“That was a mess, and it was really taking advantage again of the Navajo people, so I was at the forefront of that,” Lauber said. “We eventually were able to get rid of that CEO, and that was a long and arduous path.”

Navajo Times | Donovan Quintero
Sue Pikaart, a former nurse at Rehoboth McKinley Christian Healthcare Services, speaks about her former work at the hospital on Saturday in Gallup.

Since his firing, Lauber said he went into private practice with Dr. David Mackenzie.

“It’s going to be interesting to see how this next stage of me being in private practice is going to be,” he said.

Testimony from former RMCH nurses and doctors that were given at a meeting on Saturday attributed the bane of the hospital’s atmosphere, and their reason for resigning, to current CEO Don Smithburg of Community Hospital Corporation and the RMCH Board of Trustees chaired by Steve McKernan.

Lauber said the hiring of Smithburg and the work they were doing was “substandard, inappropriate, threatening, and unprofessional.”

“And we want them out,” he said. “We don’t want them here. They have done more damage in this short amount of time than any other group.

“So, hopefully Don Smithburg gets that information that we don’t want him here,” Lauber said.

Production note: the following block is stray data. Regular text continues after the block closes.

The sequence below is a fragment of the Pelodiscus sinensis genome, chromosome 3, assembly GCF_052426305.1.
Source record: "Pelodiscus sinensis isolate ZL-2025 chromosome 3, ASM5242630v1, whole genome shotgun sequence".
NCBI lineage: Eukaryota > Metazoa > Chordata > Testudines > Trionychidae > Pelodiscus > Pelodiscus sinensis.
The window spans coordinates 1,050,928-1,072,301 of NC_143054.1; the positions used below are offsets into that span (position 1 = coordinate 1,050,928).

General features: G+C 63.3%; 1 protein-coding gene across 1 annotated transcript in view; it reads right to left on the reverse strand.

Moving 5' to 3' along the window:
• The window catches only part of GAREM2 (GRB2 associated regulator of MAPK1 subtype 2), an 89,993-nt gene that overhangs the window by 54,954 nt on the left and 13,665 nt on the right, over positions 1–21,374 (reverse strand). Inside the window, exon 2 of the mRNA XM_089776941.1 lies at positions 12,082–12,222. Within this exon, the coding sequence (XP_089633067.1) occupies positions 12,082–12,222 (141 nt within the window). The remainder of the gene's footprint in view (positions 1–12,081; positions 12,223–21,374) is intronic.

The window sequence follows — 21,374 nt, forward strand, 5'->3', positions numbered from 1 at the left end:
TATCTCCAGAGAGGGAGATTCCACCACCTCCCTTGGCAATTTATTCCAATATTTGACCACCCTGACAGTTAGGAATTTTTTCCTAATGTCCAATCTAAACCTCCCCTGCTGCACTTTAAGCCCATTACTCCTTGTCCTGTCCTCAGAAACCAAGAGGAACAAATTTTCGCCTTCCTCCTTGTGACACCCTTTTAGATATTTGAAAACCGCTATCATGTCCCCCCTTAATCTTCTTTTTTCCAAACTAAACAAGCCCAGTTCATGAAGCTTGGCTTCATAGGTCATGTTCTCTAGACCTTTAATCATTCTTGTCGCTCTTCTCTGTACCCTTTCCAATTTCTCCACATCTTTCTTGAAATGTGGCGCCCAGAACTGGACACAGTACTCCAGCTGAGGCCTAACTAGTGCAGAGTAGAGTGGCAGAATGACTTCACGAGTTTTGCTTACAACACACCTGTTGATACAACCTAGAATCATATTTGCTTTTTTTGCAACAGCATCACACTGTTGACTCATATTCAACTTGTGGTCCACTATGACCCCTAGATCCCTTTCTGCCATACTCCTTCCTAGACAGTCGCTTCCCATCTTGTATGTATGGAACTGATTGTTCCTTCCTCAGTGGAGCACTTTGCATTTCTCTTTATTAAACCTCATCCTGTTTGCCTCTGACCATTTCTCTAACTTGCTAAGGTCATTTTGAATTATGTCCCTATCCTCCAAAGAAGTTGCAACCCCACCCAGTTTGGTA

In May, Smithburg announced the WellSpring Recovery Center, a residential substance abuse treatment center would be shuttering operations. He said the 26 employees affected by the closure were offered the chance to apply for positions at the hospital. The former employees were also offered severance and outplacement packages.

Then on Sept. 24, RMCH officials announced another vital unit of RMCH was going to close.

RMCH “is temporarily closing its Women’s Health Unit,” a statement read. “Patient safety is the top priority, and the hospital is currently unable to provide appropriate clinical coverage to operate the unit safely.”

The press release said the unit, which handles labor and delivery, was expecting to reopen at the end of this month with “full nursing coverage.”

The statement alluded to a nationwide nursing shortage as a reason for why the hospital was unable to provide appropriate clinical coverage to operate the unit safely. It added hospital was working with physicians, emergency transport services and acute care providers to ensure continuity of care.

“The emergency room remains open and ready to provide care to any expectant mother needing urgent treatment,” the Sept. 24 statement stated. “The hospital is recruiting for much-needed nursing positions.”

On Saturday several mothers spoke at the meeting and recalled the hospital’s caring OB-GYN staff and how they saved the lives of their babies.